“The dignity with which you and your family have conducted yourselves throughout this … gives all of us faith in humanity. Compliments to all of you, and my condolences,” Sanders said.
The dignity with which you and your family have conducted yourselves throughout this … gives all of use faith in humanity. Compliments to all of you, and my condolences.
Judge Ericka Sanders, addressing victim’s family
Sanders noted that if she sentenced the juvenile to prison, a court of appeals likely would overturn her ruling and send the case back for a new sentence.
The juvenile has remained under house arrest since shortly after Arter’s death. He will be taken off house arrest now that he is on probation, which will require him to attend court for a status hearing every 30 days.
Arter’s sister, Brittany Arter, addressed the court on behalf of her family.
“One-hundred and eighty-four days, that’s how long Jake has been gone,” she said. “We miss his presence, his smile, his sense of humor.”
She talked of her football-loving brother who spent his last night filling out forms for college before going to the party.
“Do you realize what you’ve done to us?” she asked the juvenile. “We will never be the same because of your actions.”
She said she forgave the 17-year-old and acknowledged she knew he wasn’t a monster, but a kid who made a bad decision.
Arter’s mother, Suzanne Arter, spoke outside the courthouse after the verdict.
“No one wins here,” she said. “Everyone is devastated; everyone is hurt. Both families have been destroyed. It’s going to be really hard for him, to have to abide by the judge’s rules. His life will not go on ... life as usual.”
Arter’s grandfather said he believed three years on probation would be more productive than a short time in prison.
“We do hope he understands what is happening, and has a good life,” Dale Lindley said.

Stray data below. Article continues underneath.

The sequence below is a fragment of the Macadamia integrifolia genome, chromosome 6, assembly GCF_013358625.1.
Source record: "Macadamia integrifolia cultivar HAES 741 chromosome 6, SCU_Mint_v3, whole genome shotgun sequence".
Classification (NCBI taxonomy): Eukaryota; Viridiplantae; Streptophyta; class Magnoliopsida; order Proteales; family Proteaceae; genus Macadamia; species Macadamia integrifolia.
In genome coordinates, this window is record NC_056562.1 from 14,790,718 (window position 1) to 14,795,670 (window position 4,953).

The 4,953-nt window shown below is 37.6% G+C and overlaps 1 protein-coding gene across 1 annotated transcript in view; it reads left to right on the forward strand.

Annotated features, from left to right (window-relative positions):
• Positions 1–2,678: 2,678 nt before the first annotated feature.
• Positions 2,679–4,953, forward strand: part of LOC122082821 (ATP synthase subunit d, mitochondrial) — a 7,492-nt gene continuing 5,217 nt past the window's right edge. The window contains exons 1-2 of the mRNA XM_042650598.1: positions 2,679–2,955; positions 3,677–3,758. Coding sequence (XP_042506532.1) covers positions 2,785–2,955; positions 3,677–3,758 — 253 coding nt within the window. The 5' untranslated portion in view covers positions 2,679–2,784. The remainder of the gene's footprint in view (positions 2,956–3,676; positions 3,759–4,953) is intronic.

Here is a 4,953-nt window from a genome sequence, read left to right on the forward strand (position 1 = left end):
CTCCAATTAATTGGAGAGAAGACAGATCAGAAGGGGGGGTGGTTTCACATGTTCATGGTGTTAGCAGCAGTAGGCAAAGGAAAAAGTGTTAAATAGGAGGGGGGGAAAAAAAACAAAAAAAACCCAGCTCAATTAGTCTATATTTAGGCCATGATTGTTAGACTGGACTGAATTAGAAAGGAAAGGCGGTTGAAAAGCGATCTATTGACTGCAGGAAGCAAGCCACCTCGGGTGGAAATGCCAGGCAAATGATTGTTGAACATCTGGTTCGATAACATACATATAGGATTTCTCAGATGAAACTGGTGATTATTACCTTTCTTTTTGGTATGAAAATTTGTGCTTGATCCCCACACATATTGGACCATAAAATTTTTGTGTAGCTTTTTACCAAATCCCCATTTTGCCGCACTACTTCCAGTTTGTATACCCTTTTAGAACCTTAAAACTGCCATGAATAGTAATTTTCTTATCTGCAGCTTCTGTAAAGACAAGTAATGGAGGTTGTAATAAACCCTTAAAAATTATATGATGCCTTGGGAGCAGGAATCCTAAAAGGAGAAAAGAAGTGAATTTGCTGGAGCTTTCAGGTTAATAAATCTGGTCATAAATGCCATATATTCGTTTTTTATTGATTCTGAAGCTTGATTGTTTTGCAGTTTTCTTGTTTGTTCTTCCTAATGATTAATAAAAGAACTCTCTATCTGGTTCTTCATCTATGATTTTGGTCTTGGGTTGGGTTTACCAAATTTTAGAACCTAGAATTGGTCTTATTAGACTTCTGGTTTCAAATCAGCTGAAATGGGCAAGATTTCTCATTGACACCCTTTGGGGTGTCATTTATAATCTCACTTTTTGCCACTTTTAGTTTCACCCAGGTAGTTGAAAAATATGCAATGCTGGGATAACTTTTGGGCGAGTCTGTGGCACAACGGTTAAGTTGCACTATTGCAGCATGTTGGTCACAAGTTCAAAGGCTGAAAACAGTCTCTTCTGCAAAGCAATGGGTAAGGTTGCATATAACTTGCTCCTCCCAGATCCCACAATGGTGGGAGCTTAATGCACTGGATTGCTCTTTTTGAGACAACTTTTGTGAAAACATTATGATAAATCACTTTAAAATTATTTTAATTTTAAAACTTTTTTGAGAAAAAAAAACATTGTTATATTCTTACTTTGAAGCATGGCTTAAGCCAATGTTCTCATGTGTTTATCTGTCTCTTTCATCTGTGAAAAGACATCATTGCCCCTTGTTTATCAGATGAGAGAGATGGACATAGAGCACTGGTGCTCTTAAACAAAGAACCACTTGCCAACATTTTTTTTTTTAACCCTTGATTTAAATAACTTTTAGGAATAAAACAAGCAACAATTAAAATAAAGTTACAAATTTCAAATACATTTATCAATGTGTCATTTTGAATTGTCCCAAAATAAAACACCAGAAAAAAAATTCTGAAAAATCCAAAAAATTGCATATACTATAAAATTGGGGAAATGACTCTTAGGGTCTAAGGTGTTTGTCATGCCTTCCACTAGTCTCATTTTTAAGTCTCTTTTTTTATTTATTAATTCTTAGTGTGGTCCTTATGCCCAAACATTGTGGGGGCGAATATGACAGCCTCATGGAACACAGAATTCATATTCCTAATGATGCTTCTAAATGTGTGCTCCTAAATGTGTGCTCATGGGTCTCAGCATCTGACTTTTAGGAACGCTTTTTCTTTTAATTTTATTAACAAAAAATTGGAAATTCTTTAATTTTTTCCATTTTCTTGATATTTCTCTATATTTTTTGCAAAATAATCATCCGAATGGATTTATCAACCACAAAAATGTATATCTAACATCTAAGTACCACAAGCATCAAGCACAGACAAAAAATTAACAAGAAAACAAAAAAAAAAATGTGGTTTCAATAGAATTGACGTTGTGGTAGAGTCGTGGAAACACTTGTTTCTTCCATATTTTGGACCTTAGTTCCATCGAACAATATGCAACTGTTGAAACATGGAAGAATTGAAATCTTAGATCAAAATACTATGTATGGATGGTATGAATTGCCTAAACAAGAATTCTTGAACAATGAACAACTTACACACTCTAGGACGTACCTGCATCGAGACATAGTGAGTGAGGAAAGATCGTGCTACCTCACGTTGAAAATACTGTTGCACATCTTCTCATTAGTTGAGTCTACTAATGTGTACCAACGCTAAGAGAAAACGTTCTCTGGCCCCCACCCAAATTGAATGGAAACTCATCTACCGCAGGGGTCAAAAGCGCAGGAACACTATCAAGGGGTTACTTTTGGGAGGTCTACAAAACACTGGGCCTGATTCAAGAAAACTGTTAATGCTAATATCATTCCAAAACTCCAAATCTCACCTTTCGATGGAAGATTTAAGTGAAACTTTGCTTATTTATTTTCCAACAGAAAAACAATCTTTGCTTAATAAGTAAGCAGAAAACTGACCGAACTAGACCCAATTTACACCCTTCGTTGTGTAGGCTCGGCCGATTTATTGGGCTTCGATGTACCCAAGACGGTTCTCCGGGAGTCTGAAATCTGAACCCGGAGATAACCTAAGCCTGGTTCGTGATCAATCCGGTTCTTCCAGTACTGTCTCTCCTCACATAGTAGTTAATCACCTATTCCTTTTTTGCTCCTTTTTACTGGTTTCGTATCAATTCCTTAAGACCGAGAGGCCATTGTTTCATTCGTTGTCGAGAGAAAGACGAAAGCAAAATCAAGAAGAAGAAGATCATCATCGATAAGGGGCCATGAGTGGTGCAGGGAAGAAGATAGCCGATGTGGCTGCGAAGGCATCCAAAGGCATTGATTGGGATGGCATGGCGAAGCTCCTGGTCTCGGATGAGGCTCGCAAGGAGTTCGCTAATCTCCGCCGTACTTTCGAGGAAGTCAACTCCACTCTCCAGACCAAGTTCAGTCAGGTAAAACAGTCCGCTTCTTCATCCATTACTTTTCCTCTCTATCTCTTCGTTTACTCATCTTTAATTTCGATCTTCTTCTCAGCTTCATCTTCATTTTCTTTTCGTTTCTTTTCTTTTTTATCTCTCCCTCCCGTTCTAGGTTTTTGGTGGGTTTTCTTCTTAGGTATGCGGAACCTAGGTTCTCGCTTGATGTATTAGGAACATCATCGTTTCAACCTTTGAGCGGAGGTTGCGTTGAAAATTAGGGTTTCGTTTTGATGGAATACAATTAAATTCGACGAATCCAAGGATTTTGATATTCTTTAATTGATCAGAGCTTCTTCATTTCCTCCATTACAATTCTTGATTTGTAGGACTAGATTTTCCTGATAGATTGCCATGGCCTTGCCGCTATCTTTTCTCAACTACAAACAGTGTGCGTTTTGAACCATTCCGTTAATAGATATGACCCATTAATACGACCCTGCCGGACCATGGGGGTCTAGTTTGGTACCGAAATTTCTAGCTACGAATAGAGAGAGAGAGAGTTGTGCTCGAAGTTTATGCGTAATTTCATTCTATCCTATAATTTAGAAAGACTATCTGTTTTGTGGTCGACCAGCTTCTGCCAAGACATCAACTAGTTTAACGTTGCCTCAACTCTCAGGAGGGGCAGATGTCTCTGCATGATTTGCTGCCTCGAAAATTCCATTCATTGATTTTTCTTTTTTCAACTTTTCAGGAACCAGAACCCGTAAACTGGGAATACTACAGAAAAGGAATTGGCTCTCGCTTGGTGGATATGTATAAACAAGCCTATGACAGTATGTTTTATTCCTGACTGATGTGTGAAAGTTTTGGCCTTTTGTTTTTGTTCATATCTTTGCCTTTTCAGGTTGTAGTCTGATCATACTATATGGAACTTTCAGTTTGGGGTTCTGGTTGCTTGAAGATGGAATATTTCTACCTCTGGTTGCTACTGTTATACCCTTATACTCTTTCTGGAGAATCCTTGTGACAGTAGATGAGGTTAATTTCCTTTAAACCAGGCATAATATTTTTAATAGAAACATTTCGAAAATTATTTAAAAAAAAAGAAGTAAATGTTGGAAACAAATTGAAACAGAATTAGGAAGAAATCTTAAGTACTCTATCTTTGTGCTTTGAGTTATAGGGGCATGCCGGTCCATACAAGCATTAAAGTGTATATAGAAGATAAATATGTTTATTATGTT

The juvenile’s mother read a statement in court, expressing the grief her whole family feels.
“I wish we could go back to that night in April,” she said through tears. “My son is heartbroken and I can’t fix it. My son is depressed and I can’t fix it. … Our family will live with this tragedy every day of our lives — and I can only imagine what your family is going through.”
In the August trial, the teen testified he had punched Arter in self-defense, saying word got around before the party that Arter “wanted revenge” for a previous fight between the two.
Both boys had been drinking on the night of the party. The 17-year-old testified he drank about two beers before throwing the fatal punch. Arter had a 0.115 percent blood-alcohol content, which is above the 0.08 percent threshold for a DUI in Illinois, according to a toxicology report.
Suzanne Arter said hearing the apology from the juvenile gave her family a small degree of comfort.
“He has never expressed sorrow; we have not seen any remorse. Those are the first words from him we have heard in six months,” Suzanne Arter said after the hearing.
Staff writer Kelsey Landis contributed to this report.